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Reduced Emitter Resistance Error in Translinear Circuits

IP.com Disclosure Number: IPCOM000061484D
Original Publication Date: 1986-Aug-01
Included in the Prior Art Database: 2005-Mar-09
Document File: 2 page(s) / 51K

IBM

Related People

Bond, PW: AUTHOR [+2]

Abstract

This article describes a circuit which reduces the emitter resistance error of translinear circuits through the use of different emitter area ratios for the bipolar semiconductor devices used in the core of the circuit. Translinear circuits are an extremely useful classification of circuits that perform algebraic functions on input currents [*]. For example, a translinear principle can be used to provide a square- law function to control the linearity and focus of a CRT electron beam. Simply stated, translinear circuits make use of the logarithmic diode law characteristic of bipolar devices. Simple circuit configurations essentially take the logarithm of various input currents and then take the anti-logarithm of a developed voltage to perform various mathematical functions on the input currents. Fig.

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Reduced Emitter Resistance Error in Translinear Circuits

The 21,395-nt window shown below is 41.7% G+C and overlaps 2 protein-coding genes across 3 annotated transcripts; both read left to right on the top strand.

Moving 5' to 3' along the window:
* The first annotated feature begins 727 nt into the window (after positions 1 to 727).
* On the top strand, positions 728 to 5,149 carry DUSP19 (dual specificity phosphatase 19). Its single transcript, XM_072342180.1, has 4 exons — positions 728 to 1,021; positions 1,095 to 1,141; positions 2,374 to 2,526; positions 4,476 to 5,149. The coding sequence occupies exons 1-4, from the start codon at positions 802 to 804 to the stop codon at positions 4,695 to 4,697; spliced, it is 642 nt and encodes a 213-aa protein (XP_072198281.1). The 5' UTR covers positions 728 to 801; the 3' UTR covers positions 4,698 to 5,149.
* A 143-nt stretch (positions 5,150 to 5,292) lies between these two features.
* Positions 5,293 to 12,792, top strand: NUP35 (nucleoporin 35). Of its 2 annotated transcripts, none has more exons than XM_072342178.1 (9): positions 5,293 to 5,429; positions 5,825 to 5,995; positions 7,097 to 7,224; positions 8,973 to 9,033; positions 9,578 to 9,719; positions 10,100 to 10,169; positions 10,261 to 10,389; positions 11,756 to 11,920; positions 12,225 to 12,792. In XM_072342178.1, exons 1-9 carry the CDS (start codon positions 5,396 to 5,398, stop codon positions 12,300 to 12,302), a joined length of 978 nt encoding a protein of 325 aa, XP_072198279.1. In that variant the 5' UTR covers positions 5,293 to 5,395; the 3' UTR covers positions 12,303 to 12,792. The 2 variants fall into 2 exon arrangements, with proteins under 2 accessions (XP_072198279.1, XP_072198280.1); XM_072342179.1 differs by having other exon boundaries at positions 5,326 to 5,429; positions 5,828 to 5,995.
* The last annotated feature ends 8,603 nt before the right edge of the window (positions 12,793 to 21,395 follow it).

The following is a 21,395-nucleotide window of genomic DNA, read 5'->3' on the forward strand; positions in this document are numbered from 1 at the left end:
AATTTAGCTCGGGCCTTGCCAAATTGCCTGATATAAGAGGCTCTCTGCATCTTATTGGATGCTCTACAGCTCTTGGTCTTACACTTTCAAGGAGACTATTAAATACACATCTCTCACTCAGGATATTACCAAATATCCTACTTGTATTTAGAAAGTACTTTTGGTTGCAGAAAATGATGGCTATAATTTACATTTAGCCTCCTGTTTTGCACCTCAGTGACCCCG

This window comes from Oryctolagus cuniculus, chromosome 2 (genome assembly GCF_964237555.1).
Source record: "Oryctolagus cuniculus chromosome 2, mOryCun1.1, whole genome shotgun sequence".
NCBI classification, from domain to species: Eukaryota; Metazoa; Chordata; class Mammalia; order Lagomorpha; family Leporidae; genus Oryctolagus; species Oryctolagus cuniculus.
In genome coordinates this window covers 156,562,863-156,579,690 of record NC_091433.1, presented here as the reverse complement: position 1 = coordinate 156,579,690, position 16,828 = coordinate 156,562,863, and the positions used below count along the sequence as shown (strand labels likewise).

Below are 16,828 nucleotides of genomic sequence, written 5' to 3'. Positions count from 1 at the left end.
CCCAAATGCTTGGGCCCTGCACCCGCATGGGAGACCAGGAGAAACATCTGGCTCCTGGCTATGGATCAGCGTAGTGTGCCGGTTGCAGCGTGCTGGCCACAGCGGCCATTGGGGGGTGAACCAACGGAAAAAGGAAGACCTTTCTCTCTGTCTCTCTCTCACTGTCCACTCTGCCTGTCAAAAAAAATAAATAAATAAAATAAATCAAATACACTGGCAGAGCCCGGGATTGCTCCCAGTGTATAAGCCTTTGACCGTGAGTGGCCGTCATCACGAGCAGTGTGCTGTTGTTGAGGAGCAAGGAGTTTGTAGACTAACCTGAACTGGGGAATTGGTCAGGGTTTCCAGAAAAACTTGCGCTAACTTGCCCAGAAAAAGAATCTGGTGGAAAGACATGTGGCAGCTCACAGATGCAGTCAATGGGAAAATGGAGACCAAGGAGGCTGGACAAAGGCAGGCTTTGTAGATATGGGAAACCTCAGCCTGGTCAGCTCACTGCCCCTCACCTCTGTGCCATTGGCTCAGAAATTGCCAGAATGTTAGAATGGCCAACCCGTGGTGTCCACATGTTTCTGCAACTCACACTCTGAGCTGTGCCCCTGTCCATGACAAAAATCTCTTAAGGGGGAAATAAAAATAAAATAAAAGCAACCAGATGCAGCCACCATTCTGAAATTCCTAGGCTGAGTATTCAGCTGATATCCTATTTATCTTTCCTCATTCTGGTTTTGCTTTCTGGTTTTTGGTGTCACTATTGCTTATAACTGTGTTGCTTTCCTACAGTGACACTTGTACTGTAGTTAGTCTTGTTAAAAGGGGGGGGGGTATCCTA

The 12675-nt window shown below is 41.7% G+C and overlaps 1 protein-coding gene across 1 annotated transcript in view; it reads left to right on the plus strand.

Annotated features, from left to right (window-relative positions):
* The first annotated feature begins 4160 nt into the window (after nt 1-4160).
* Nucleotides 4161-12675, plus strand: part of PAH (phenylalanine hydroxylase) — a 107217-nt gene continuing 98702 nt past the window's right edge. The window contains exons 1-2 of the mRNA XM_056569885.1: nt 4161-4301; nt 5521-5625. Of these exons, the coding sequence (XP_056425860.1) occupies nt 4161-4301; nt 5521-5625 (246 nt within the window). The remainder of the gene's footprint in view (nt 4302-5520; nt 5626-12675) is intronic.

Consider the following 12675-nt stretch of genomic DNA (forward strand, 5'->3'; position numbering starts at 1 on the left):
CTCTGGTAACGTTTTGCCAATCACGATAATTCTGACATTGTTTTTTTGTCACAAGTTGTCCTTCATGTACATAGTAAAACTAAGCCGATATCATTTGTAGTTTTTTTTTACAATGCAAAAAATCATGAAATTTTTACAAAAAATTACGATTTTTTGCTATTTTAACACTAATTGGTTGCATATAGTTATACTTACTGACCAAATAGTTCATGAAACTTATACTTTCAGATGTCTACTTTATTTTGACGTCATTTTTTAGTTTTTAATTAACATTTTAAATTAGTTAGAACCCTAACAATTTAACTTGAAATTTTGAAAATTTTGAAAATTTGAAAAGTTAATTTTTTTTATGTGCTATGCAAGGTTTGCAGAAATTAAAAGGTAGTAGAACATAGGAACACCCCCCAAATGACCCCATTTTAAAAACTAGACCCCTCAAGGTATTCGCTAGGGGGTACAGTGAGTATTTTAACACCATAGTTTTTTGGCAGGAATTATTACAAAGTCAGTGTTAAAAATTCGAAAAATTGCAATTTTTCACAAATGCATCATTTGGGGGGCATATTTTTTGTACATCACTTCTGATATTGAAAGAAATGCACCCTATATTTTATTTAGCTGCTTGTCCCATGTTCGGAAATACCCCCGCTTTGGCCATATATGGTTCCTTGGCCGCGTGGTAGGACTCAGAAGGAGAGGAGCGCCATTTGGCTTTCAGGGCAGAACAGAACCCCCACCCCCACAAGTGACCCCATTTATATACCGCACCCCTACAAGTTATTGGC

This article describes a circuit which reduces the emitter resistance error of translinear circuits through the use of different emitter area ratios for the bipolar semiconductor devices used in the core of the circuit. Translinear circuits are an extremely useful classification of circuits that perform algebraic functions on input currents [*]. For example, a translinear principle can be used to provide a square- law function to control the linearity and focus of a CRT electron beam. Simply stated, translinear circuits make use of the logarithmic diode law characteristic of bipolar devices. Simple circuit configurations essentially take the logarithm of various input currents and then take the anti-logarithm of a developed voltage to perform various mathematical functions on the input currents. Fig. 1 is a simplified schematic of a square-law cell, and is an illustration of the translinear principle. R represents the extrinsic emitter resistance of the devices, and may be assumed to be zero for the moment. All devices are of equal area. Summing base emitter voltage drops around the loop, we obtain Io = (Iin)2/IR where Iin is the input current, IR is a reference current, and Io is the output current of the cell. There is a significant error in translinear circuits caused by the emitter resistance of the devices. The emitter resistance contributes to the non-logarithmic behavior of the devices which causes errors in the desired mathematical function. Generally speaking, the error gets worse at higher currents because the voltage drop across the emitter resistance gets larger. The emitter resistance is modeled as "R" in Fig. 1. A straightforward technique to reduce the error would be to increase the emitter area of all the involved devices which would reduce the emitter resistance. However, this consumes silicon area and is not as effective as the...